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UNICEF supported study provides a financially feasible plan for a fourfold increase in access to early childhood development services

Mr. Xhelal Bajrami, Minister of Labour and Social Policy and Mr. Sheldon Yett, UNICEF Representative at the launch of the report "Fair Play"

Skopje, Wednesday, 27 October 2010, Mr. Xhelal Bajrami, Minister of Labour and Social Policy and Mr. Sheldon Yett, United Nations Children’s Fund (UNICEF) Representative launched a report on funding options to increase access to early childhood development (ECD) services for four and five year olds from 23 per cent to universal coverage.

The report, titled “Fair Play”, highlights that there are inequities in the current system of financing early childhood development (kindergarten) services. Overall ECD coverage for children aged 0-5 remains low at 14% in 2008 and most of the children who benefit from these services come from urban double income families.

“Multigenerational studies across countries have found that all children can benefit from well designed ECD services, but the biggest impact by far is on those who are the poorest and most vulnerable,” said Sheldon Yett, UNICEF Representative.  “Unfortunately, given the way the system is currently structured in this country, those children who need it most are precisely the ones missing out,” continued Mr. Yett.

Enrolment is predominately the privilege of the richest 40% of the population.  Fewer than 2 per cent of children in rural areas have access to formal ECD programmes.

The report looks at how - within existing fiscal constraints – the Government can restructure the system to ensure all children, and in particular the most vulnerable, have access to early learning development programmes.

As a first step, the plan proposes introducing half-day early childhood development programmes through community based centers for 4 to 5 year olds and then later expanding the inclusion to younger groups as the fiscal space and other financial opportunities improve.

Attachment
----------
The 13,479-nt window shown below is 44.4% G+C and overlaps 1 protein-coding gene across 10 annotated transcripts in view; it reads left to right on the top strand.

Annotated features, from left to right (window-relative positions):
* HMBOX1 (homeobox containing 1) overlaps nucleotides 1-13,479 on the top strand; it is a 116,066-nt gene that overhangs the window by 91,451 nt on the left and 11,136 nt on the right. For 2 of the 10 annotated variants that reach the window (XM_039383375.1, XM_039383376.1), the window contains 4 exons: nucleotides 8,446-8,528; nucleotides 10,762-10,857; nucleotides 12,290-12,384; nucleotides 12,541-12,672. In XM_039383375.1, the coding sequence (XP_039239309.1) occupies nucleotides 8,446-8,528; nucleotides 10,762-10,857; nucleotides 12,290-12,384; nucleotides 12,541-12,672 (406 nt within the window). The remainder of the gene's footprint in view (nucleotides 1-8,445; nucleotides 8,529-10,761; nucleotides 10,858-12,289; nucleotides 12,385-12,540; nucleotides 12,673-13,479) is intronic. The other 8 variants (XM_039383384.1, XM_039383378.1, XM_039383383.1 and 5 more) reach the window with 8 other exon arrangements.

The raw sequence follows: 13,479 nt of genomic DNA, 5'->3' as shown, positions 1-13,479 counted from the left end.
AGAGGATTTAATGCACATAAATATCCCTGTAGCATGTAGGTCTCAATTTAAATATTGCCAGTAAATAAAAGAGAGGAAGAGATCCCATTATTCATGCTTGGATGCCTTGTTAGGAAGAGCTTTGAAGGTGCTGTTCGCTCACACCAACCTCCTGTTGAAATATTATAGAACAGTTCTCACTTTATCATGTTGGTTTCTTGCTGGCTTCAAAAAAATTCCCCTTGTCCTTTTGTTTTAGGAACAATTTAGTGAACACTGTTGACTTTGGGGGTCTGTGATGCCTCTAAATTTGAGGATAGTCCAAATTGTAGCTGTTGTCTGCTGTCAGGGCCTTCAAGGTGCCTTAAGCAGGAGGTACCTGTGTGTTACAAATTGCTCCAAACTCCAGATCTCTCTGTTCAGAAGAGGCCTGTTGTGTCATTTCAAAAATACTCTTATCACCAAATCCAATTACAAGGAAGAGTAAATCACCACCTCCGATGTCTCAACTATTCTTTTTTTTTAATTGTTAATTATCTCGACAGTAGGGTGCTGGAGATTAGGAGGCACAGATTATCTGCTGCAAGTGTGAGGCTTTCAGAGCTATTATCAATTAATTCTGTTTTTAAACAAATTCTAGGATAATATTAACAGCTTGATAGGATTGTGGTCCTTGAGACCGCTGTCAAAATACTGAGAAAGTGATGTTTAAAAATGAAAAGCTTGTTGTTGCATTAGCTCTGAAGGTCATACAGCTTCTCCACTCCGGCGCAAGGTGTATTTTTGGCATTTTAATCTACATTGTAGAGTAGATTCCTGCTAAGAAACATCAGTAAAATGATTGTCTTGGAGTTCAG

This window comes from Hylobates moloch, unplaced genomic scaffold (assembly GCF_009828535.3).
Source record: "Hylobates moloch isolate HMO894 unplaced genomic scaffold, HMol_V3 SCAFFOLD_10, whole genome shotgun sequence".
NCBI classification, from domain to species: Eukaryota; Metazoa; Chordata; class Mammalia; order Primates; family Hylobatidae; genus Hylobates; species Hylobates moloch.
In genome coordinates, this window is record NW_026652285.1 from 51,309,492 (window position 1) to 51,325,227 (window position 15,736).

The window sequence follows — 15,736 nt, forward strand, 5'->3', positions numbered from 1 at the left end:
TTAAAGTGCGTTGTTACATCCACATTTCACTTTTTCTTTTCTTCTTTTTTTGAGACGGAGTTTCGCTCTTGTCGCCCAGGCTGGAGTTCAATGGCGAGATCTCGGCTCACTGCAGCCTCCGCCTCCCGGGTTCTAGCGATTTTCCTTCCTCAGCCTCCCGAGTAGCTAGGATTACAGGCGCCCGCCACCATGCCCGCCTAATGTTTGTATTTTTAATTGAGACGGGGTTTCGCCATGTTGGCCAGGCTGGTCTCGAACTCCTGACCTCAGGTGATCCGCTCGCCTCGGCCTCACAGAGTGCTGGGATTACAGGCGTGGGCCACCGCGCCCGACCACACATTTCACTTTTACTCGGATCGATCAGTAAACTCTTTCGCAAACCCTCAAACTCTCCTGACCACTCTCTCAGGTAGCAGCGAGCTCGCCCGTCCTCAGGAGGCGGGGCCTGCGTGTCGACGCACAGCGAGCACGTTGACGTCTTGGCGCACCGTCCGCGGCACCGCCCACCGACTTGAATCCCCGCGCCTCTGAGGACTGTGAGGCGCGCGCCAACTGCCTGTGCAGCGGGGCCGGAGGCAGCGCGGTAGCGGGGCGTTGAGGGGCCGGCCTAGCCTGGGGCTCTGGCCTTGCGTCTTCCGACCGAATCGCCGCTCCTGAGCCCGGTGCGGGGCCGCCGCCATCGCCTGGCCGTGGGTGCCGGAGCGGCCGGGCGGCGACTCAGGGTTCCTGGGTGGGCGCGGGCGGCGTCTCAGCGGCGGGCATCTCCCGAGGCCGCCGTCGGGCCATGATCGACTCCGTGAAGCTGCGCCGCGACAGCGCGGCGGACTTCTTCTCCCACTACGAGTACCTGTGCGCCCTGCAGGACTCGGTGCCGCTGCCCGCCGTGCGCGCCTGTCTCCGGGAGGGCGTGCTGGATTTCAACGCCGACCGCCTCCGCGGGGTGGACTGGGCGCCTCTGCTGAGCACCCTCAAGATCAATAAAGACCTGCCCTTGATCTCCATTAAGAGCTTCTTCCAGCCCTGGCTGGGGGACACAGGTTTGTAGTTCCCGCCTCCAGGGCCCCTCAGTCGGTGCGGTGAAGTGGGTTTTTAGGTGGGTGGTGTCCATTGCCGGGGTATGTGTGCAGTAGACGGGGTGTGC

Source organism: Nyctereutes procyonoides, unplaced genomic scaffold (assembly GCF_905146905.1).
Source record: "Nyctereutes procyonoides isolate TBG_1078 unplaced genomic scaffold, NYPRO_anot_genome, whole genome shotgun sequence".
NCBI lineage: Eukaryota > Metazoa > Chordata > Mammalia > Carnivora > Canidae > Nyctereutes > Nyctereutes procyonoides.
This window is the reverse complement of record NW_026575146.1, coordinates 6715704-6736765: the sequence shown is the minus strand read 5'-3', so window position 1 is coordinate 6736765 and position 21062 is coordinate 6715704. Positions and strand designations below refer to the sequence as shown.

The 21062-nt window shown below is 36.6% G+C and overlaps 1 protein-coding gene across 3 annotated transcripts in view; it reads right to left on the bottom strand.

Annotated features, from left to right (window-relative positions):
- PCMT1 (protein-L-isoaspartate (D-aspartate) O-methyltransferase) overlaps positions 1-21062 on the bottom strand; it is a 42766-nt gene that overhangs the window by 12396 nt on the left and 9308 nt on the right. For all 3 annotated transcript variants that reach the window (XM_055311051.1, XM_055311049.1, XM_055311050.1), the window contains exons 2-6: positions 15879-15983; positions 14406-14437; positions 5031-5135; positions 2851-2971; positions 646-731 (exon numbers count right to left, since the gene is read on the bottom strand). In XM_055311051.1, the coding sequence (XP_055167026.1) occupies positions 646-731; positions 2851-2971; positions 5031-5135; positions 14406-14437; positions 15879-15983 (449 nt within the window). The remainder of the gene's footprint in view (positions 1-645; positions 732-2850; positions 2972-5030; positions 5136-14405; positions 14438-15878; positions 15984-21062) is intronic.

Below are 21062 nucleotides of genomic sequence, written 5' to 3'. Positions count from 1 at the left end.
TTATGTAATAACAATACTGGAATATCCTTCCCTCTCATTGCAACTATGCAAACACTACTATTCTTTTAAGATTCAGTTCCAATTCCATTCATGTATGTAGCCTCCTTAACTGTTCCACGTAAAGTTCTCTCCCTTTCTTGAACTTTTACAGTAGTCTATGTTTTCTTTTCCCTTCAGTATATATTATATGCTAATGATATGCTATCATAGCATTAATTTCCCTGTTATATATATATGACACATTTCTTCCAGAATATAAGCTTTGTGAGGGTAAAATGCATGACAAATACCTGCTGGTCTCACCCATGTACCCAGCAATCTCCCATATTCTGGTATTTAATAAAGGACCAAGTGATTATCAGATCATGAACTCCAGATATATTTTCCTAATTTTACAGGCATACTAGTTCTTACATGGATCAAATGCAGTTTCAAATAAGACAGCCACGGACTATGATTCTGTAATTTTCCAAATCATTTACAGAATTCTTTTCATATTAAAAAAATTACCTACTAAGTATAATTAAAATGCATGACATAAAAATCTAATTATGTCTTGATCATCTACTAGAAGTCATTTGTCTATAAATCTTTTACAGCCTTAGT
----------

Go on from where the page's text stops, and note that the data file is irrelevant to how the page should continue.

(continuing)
“Revisions of the Child Protection Law are needed to institutionalise cost effective to alternative kindergartens,” said Mr. Xhelal Bajrami, Minister of Labour and Social. “We also need to consider the possibility of introducing additional subsidies for low income families,” continued Minister Bajrami.

Other legal changes are required to ensure a system of per capita funding to municipalities so the transfers used for ECD services reflect population size rather than the existence of current infrastructure.   The Minister has pleaded to introduce these changes next year.

The plan proposes that part of the resources for the half-day program can be mobilized by a modest increase in the fee for full-day kindergarten.

The report was published by the Ministry of Labour and Social Policy and developed with UNICEF support.  It was commissioned as part of the process of developing the national ECD policy to ensure universal access to early childhood development services, with a special focus on the most vulnerable groups of children. The strategy pursued to achieve this national goal includes: diversifying early childhood development services; and more specifically promoting cost-effective alternatives to the already existing public kindergartens to ensure a comprehensive system in which kindergartens maintain an important role.

Select your preferred language to download a copy of the study: English,  Macedonian  Albanian

FOR FURTHER INFORMATION, PLEASE CONTACT: Suzie Pappas, Communication Officer, UNICEF, phone: 072 236 725 or e-mail: spappas@unicef.org

 

 
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